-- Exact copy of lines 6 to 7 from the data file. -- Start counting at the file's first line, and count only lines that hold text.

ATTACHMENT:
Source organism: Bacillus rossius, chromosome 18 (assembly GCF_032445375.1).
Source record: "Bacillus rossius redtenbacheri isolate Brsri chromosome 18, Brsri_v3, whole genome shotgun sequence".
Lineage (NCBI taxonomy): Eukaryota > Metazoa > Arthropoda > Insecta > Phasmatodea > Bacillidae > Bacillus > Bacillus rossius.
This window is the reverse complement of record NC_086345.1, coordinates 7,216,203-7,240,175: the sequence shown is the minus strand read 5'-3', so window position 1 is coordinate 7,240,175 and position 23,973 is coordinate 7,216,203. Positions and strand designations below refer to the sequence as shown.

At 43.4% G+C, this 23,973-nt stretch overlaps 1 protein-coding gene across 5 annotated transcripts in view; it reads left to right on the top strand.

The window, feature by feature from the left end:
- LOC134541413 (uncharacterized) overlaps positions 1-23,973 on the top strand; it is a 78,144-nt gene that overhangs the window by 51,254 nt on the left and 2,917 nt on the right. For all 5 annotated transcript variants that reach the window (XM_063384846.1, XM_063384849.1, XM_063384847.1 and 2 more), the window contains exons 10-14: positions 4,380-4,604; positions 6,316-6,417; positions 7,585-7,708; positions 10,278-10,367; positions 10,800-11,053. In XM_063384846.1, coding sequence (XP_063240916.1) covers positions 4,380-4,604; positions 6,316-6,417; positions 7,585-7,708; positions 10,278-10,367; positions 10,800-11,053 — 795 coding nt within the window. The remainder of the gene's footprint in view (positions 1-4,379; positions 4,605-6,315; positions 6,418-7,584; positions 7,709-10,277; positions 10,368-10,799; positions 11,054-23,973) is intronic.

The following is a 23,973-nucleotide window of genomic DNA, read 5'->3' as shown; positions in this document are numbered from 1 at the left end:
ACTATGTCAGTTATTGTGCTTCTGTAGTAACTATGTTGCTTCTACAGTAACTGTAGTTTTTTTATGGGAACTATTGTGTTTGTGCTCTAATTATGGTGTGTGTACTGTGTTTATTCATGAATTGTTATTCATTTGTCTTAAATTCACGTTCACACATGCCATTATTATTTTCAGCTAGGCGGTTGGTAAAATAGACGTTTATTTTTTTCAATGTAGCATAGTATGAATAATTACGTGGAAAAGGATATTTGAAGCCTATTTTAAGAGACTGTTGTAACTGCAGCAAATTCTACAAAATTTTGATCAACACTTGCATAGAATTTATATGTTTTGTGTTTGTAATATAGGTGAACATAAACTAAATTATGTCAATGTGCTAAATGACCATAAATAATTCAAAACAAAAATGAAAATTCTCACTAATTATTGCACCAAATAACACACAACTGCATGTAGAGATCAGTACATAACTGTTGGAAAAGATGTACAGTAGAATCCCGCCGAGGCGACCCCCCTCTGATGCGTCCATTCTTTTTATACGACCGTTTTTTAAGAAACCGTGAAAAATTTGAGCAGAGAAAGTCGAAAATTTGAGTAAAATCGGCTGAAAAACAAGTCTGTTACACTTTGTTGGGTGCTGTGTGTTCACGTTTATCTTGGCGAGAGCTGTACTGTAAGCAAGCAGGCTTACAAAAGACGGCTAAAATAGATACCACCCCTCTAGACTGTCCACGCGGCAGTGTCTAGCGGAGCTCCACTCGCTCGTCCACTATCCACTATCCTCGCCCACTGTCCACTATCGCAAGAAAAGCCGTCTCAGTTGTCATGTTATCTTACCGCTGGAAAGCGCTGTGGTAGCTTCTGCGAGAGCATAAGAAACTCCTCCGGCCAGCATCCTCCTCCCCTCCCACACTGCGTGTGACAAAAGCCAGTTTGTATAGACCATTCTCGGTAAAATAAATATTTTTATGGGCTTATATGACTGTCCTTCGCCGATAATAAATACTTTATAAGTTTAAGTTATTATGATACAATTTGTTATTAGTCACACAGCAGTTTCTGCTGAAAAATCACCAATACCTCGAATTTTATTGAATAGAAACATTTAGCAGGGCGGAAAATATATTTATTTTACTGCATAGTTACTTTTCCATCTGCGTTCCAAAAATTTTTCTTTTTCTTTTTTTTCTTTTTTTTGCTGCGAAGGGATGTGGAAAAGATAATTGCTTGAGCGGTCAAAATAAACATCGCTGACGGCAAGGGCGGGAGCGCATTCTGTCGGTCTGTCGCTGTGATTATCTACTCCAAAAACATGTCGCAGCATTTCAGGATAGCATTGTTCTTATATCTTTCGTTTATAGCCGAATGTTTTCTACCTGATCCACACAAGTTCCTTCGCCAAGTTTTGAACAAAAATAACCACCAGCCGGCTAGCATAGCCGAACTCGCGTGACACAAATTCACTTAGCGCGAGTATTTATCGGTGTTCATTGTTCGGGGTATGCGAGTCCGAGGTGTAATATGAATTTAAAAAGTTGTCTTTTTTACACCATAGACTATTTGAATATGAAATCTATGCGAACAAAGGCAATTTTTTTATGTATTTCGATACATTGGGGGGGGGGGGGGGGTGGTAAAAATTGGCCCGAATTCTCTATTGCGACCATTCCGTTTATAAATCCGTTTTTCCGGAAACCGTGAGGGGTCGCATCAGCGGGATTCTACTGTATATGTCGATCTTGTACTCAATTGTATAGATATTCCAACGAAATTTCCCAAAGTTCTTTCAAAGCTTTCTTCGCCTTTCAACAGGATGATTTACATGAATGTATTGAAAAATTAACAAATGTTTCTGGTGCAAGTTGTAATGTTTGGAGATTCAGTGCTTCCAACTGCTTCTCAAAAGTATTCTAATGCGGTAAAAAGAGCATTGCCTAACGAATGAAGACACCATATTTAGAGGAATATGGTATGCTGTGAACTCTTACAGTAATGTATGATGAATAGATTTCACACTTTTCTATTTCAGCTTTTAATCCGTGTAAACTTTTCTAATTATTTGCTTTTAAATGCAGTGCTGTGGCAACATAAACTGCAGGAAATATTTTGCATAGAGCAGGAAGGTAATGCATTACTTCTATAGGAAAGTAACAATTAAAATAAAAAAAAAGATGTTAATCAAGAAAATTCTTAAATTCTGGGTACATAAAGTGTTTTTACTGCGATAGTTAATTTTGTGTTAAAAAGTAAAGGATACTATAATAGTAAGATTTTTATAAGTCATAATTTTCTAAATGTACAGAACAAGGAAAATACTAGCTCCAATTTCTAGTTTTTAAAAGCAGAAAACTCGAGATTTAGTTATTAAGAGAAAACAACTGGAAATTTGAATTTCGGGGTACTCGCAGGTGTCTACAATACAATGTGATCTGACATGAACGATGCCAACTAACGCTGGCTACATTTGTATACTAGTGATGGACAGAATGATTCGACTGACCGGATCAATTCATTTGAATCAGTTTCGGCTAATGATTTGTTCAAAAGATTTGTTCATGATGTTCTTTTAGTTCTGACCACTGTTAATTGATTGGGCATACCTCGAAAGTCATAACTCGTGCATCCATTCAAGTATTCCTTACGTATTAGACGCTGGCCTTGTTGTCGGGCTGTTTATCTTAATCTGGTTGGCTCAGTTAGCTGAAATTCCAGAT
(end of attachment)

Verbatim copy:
The window, feature by feature from the left end:
- LOC134541413 (uncharacterized) overlaps positions 1-23,973 on the top strand; it is a 78,144-nt gene that overhangs the window by 51,254 nt on the left and 2,917 nt on the right. For all 5 annotated transcript variants that reach the window (XM_063384846.1, XM_063384849.1, XM_063384847.1 and 2 more), the window contains exons 10-14: positions 4,380-4,604; positions 6,316-6,417; positions 7,585-7,708; positions 10,278-10,367; positions 10,800-11,053. In XM_063384846.1, coding sequence (XP_063240916.1) covers positions 4,380-4,604; positions 6,316-6,417; positions 7,585-7,708; positions 10,278-10,367; positions 10,800-11,053 — 795 coding nt within the window. The remainder of the gene's footprint in view (positions 1-4,379; positions 4,605-6,315; positions 6,418-7,584; positions 7,709-10,277; positions 10,368-10,799; positions 11,054-23,973) is intronic.